• Potential implementation of the to-be-completed East Brunswick Transmitter Site Master Plan (66 acres).
  • Continuation of the regional trail collaborative effort, Androscoggin to Kennebec Trail.
  • Mapping assistance related to the Town’s Zoning Ordinance Rewrite. 
  • Assisting Department staff in conducting Town-held conservation easement monitoring visits.

 Return to Top of Page


  

 Brunswick Topsham Land Trust (Brunswick)

The Brunswick-Topsham Land Trust (BTLT) was founded in 1985 to conserve the remarkable diversity of the natural heritage of Brunswick, Topsham and Bowdoin. With the conservation of more than 1,500 acres of natural areas the BTLT meaningfully has addressed its mission to "identify and then protect all lands in our communities with true ecological, agricultural and aesthetic importance."  The fellow placed with the Brunswick-Topsham Land Trust (BTLT) for the summer of 2014 will have a diverse and exciting experience working in many areas of our operations. In addition to learning about the day to day operations of a land trust, the fellow will be involved with two newer initatives.   The fellowship will provide a student with experience in day to day land trust operations, the role of land trust in conservation initiatives such as building capacity for local agriculture and the use of GIS for strategic planning.

Possible projects include: 

  • Assisting with coordination of Farmers’ Market and Community Garden, including staffing land trust booth on Saturday mornings and developing and implementing educational programming at the Community Garden;;
  • Assisting with stewardship, including working with GIS information, updating digital records, data gathering and management, field work (trail work and property management);
  • Developing public education materials, including information about the land trust, interpretive materials, and child-oriented activities and promotional materials relating to BTLT and its programs, such as press releases, and social media outreach;
  • Assisting with development, including membership data management, grantor prospect research, and grant writing;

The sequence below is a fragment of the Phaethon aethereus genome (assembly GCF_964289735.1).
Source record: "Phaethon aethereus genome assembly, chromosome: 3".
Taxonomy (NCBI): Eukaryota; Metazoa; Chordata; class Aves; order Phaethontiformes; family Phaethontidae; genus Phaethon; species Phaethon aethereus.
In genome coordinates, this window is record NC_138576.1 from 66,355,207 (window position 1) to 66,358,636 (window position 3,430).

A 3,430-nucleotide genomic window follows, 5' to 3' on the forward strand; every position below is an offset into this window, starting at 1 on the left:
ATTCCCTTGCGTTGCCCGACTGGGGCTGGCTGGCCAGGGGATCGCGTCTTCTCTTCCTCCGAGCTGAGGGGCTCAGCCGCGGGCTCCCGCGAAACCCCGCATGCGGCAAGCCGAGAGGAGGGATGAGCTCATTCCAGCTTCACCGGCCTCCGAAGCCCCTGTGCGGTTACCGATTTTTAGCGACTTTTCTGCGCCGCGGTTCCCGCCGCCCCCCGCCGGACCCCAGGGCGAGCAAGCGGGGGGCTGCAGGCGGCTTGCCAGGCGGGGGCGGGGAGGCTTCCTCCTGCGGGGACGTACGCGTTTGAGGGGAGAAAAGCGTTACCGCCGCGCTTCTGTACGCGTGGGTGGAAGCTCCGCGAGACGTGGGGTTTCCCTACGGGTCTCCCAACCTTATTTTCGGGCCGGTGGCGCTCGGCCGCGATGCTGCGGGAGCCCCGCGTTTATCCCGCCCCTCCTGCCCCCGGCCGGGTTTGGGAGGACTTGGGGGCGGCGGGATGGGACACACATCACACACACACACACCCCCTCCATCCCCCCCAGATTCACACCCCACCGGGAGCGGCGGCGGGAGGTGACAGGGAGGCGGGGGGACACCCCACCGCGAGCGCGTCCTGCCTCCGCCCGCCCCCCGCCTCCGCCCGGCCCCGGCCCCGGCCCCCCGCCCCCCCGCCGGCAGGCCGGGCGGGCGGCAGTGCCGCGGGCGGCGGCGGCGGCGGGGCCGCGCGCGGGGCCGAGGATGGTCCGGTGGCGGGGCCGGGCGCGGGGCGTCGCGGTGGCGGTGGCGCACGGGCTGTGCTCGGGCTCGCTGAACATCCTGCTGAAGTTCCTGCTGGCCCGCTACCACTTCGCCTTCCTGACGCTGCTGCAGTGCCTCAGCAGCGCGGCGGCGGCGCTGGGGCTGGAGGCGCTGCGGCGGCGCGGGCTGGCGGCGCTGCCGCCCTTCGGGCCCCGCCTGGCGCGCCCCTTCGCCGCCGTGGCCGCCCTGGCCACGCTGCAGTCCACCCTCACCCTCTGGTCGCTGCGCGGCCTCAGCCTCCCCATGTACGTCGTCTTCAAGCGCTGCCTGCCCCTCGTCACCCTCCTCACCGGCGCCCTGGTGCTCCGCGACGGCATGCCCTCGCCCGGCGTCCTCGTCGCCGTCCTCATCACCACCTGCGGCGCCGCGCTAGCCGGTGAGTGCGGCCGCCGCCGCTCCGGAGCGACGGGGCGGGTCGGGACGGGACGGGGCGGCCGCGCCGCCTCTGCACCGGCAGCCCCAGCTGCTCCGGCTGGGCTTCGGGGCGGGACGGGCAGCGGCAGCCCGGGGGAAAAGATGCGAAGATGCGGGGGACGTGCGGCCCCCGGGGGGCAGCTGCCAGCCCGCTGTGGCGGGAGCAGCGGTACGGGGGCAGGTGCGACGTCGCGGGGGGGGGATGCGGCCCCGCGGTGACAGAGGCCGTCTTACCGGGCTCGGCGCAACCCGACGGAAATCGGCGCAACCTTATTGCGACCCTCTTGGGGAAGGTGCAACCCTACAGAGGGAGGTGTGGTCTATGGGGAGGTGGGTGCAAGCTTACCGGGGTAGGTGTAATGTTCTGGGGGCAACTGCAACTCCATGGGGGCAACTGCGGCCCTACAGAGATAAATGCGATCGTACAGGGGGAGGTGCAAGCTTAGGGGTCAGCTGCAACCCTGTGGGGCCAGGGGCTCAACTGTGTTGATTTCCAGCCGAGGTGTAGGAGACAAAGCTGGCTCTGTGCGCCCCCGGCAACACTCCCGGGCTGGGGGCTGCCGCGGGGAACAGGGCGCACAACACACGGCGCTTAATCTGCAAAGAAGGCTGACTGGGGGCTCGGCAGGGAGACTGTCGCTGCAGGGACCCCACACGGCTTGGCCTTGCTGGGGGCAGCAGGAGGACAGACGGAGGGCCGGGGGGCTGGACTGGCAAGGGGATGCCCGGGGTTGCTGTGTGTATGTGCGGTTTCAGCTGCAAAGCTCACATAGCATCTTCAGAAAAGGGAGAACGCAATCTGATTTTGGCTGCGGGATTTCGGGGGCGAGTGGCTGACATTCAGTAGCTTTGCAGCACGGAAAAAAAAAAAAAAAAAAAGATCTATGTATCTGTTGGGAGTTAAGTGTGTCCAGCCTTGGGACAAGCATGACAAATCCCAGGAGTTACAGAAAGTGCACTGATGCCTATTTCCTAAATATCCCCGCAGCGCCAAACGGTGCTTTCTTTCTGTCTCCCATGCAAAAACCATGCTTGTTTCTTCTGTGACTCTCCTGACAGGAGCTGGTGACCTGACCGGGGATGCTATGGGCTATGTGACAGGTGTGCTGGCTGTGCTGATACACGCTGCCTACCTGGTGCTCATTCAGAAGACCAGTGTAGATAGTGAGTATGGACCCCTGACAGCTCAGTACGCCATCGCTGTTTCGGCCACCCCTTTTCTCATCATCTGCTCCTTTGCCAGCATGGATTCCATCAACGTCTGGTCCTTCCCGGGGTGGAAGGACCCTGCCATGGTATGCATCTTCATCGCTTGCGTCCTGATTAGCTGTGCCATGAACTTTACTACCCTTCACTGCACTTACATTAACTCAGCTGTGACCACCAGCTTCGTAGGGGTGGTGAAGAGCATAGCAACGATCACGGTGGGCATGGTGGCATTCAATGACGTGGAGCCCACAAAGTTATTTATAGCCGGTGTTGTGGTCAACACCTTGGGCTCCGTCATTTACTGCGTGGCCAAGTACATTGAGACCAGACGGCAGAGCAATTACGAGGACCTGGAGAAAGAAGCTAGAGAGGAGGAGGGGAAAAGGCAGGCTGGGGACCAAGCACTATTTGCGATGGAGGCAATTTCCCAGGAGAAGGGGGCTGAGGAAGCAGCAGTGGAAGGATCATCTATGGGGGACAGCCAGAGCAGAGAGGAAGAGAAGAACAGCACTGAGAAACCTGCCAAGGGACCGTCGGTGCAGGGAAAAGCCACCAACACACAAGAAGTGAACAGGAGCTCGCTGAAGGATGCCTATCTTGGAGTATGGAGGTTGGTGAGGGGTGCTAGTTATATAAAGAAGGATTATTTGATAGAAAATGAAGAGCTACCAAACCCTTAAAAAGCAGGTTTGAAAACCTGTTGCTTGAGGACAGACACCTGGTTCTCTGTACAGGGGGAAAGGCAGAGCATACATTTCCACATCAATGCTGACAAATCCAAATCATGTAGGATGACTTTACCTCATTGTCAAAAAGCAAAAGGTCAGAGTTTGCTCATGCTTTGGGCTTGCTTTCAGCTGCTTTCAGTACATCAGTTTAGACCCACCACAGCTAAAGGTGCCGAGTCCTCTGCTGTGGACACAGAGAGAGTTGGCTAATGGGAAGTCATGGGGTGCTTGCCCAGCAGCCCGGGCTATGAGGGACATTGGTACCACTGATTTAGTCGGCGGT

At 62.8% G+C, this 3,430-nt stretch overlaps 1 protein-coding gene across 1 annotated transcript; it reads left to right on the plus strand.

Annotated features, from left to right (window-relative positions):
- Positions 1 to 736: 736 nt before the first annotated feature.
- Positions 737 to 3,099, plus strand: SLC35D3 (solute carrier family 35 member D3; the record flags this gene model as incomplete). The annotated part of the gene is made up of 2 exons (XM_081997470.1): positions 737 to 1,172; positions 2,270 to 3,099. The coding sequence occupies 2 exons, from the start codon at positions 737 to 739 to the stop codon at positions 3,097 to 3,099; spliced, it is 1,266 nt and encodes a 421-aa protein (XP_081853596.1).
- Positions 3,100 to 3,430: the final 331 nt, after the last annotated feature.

• Assisting Farmland Protection Specialist in various tasks related to farmland conservation and promotion of local food consumption;
  • Coordinating a BTLT-sponsored event (e.g. a trail run at Crystal Spring Farm) designed to build awareness of the land trust’s work and raise money for programs;
  • Supporting BTLT’s new Family Outing Club program and monthly community outings;
  • Reviewing BTLT property management plans and esement property baselines for compliance with LTA and accreditation standards and recommending revisions as needed;
  • Developing interpretive materials, child/family centered activities, and materials designed to build appreciation for nature and promote outdoor fun on the Cathance River Trail (which will formally open in June of 2014).   

 Return to Top of Page


  Environmental Health Strategies Center (based in Portland carpooling may be arranged)

The Environmental Health Strategy Center works to prevent cancer, learning disabilities, and other health problems through science-based advocacy and grassroots organizing around toxic chemicals. Fellows will build our base of support for statewide and national campaigns to protect families from toxic chemicals, while also helping to build pressure on elected officials by engaging supporters in taking action. This is a great opportunity to develop skills in grassroots organizing, environmental policy, and public health.

Possible projects include

  • Conducting public outreach and political education at events across the state
  • Coordinating events such as films and workshops, with special focus on childhood development and cancer-affected communities
  • Reaching out to supporters to take action through phone calls, emails, and social media
  • Recruiting activists to join rallies and media events

Return to Top of Page


 Friends of Casco Bay (based in South Portland) requires use of vehicle